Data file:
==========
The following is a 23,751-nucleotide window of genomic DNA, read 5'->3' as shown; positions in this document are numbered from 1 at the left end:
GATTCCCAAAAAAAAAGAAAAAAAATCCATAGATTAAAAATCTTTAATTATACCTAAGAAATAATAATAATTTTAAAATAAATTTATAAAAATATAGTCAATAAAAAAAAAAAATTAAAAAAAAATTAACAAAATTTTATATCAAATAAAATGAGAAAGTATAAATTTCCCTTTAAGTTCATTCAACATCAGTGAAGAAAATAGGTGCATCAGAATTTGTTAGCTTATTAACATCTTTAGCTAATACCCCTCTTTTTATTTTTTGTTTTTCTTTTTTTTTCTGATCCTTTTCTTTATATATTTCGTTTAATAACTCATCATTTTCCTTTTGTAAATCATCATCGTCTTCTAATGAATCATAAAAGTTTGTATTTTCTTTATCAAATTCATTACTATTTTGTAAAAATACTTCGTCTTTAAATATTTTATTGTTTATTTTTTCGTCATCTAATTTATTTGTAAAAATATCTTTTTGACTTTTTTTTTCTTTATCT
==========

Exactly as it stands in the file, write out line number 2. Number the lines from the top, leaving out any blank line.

GATTCCCAAAAAAAAAGAAAAAAAATCCATAGATTAAAAATCTTTAATTATACCTAAGAAATAATAATAATTTTAAAATAAATTTATAAAAATATAGTCAATAAAAAAAAAAAATTAAAAAAAAATTAACAAAATTTTATATCAAATAAAATGAGAAAGTATAAATTTCCCTTTAAGTTCATTCAACATCAGTGAAGAAAATAGGTGCATCAGAATTTGTTAGCTTATTAACATCTTTAGCTAATACCCCTCTTTTTATTTTTTGTTTTTCTTTTTTTTTCTGATCCTTTTCTTTATATATTTCGTTTAATAACTCATCATTTTCCTTTTGTAAATCATCATCGTCTTCTAATGAATCATAAAAGTTTGTATTTTCTTTATCAAATTCATTACTATTTTGTAAAAATACTTCGTCTTTAAATATTTTATTGTTTATTTTTTCGTCATCTAATTTATTTGTAAAAATATCTTTTTGACTTTTTTTTTCTTTATCT